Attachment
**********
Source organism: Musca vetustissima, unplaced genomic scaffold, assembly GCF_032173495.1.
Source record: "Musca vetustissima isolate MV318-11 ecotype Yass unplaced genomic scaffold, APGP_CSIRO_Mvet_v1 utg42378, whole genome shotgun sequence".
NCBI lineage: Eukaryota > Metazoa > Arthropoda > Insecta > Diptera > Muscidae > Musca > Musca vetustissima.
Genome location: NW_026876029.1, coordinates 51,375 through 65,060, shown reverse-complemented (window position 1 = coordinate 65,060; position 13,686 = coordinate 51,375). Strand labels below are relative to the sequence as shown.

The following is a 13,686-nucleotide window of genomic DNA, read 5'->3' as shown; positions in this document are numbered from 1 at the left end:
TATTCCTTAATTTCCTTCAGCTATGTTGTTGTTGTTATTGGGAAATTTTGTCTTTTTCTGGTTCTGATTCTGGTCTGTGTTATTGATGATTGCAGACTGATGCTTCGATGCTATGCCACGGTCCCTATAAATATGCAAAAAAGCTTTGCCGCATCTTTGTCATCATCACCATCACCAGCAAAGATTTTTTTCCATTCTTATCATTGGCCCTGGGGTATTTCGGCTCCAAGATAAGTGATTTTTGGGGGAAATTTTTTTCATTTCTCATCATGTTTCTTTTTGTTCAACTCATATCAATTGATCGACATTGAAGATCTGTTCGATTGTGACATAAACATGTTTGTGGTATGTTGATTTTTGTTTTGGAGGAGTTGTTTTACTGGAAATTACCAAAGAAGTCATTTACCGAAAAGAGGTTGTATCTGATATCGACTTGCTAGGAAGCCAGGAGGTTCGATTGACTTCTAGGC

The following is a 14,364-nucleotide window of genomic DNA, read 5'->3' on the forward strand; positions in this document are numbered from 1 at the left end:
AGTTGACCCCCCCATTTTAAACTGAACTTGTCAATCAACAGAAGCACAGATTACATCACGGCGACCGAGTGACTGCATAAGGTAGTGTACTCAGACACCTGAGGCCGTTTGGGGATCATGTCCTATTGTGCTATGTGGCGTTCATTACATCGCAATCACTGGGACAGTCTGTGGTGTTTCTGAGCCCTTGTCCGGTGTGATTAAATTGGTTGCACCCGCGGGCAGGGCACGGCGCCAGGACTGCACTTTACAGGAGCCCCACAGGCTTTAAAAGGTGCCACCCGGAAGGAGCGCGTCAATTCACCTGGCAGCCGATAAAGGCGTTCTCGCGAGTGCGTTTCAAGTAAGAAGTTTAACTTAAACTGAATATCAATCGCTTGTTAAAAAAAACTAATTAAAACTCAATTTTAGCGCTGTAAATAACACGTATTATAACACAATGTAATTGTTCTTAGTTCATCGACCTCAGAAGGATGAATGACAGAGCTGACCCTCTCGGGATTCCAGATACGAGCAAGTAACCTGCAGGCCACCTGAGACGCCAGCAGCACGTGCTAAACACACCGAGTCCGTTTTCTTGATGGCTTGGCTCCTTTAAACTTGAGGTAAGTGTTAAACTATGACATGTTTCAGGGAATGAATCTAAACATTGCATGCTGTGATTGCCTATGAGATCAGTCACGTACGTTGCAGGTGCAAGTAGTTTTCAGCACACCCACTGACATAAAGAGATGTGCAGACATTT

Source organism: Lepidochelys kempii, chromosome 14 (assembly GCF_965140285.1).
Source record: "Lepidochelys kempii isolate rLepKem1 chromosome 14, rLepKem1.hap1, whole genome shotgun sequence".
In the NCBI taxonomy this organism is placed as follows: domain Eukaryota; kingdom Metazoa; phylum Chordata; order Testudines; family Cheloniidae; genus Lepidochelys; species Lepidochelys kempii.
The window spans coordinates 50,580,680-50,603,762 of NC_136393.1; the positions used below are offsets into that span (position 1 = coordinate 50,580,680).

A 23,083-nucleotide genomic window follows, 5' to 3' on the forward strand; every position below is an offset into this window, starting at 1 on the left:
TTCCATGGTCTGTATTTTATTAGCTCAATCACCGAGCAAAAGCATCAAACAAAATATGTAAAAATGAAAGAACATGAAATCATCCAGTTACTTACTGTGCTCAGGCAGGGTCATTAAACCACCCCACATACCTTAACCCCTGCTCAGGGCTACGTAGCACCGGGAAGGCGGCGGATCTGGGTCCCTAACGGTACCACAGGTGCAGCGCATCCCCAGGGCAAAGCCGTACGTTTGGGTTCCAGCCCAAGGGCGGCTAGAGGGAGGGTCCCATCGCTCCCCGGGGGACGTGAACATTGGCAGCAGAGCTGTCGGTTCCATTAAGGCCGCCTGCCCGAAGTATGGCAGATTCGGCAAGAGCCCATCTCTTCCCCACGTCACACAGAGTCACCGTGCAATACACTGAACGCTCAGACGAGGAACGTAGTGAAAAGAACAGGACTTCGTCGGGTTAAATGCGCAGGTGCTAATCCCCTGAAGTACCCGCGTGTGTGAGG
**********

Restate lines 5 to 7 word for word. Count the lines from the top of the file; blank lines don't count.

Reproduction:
The following is a 13,686-nucleotide window of genomic DNA, read 5'->3' as shown; positions in this document are numbered from 1 at the left end:
TATTCCTTAATTTCCTTCAGCTATGTTGTTGTTGTTATTGGGAAATTTTGTCTTTTTCTGGTTCTGATTCTGGTCTGTGTTATTGATGATTGCAGACTGATGCTTCGATGCTATGCCACGGTCCCTATAAATATGCAAAAAAGCTTTGCCGCATCTTTGTCATCATCACCATCACCAGCAAAGATTTTTTTCCATTCTTATCATTGGCCCTGGGGTATTTCGGCTCCAAGATAAGTGATTTTTGGGGGAAATTTTTTTCATTTCTCATCATGTTTCTTTTTGTTCAACTCATATCAATTGATCGACATTGAAGATCTGTTCGATTGTGACATAAACATGTTTGTGGTATGTTGATTTTTGTTTTGGAGGAGTTGTTTTACTGGAAATTACCAAAGAAGTCATTTACCGAAAAGAGGTTGTATCTGATATCGACTTGCTAGGAAGCCAGGAGGTTCGATTGACTTCTAGGC

The following is a 14,364-nucleotide window of genomic DNA, read 5'->3' on the forward strand; positions in this document are numbered from 1 at the left end: